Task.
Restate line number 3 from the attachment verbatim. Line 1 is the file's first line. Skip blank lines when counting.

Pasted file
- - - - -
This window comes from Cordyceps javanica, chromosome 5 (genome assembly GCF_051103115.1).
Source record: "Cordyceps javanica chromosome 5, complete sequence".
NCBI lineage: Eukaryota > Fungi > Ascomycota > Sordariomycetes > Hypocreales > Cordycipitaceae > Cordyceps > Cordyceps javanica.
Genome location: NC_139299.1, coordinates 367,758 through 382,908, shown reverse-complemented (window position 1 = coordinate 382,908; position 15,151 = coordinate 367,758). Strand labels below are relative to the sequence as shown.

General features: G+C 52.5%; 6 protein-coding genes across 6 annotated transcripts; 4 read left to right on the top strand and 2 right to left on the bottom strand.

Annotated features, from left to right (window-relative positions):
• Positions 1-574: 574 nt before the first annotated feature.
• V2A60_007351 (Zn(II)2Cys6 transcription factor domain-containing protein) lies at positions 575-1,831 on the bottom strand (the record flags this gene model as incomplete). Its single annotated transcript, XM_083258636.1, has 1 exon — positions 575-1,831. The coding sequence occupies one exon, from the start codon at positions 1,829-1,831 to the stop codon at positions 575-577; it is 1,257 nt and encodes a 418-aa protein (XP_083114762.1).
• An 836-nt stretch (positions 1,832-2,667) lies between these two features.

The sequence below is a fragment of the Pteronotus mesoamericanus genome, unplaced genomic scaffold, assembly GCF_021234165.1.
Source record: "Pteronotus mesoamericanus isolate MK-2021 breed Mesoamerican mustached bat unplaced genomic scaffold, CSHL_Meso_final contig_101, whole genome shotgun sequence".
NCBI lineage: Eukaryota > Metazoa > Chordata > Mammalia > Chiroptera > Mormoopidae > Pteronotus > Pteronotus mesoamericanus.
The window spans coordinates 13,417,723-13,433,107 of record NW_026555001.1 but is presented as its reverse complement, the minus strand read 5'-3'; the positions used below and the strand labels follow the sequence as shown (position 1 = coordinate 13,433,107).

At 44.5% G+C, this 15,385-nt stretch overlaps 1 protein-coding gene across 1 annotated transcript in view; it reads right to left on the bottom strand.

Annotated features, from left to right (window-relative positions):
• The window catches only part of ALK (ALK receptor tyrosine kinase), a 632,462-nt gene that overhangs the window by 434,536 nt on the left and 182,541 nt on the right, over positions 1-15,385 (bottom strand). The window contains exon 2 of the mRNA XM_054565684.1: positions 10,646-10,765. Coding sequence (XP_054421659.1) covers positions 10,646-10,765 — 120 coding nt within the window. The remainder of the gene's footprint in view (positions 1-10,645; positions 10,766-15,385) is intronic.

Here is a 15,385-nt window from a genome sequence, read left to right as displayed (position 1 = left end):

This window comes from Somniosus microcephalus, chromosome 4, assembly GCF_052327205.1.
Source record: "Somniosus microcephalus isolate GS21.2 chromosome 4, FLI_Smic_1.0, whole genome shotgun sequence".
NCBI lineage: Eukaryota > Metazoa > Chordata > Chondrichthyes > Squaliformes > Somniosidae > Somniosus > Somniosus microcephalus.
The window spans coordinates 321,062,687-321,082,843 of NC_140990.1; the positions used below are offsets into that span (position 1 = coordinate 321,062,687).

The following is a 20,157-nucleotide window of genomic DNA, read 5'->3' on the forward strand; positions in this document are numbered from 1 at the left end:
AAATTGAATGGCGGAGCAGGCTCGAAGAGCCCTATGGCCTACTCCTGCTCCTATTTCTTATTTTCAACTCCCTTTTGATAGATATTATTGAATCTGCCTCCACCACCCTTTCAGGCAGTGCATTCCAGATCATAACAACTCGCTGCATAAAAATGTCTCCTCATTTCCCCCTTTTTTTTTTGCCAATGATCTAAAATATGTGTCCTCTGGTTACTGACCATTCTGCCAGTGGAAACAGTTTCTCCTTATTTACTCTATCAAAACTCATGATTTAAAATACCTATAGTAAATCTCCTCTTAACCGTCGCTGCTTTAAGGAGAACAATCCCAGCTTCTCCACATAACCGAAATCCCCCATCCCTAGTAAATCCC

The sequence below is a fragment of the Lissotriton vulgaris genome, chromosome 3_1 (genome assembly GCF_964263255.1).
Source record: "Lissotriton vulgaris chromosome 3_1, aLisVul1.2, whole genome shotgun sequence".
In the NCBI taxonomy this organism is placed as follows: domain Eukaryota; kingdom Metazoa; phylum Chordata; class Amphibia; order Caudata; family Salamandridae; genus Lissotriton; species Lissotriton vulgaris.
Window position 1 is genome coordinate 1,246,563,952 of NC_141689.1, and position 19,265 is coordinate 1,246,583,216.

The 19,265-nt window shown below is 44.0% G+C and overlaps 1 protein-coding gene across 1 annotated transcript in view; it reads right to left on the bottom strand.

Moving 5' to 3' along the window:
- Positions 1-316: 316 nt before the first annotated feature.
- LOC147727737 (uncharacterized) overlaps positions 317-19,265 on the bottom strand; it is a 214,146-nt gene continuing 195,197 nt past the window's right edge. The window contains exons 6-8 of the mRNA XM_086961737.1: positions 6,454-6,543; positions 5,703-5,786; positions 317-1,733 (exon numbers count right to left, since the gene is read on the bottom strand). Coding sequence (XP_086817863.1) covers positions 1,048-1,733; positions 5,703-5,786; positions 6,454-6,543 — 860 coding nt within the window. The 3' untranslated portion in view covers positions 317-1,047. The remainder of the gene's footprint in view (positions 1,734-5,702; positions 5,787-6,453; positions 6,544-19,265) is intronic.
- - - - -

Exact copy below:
NCBI lineage: Eukaryota > Fungi > Ascomycota > Sordariomycetes > Hypocreales > Cordycipitaceae > Cordyceps > Cordyceps javanica.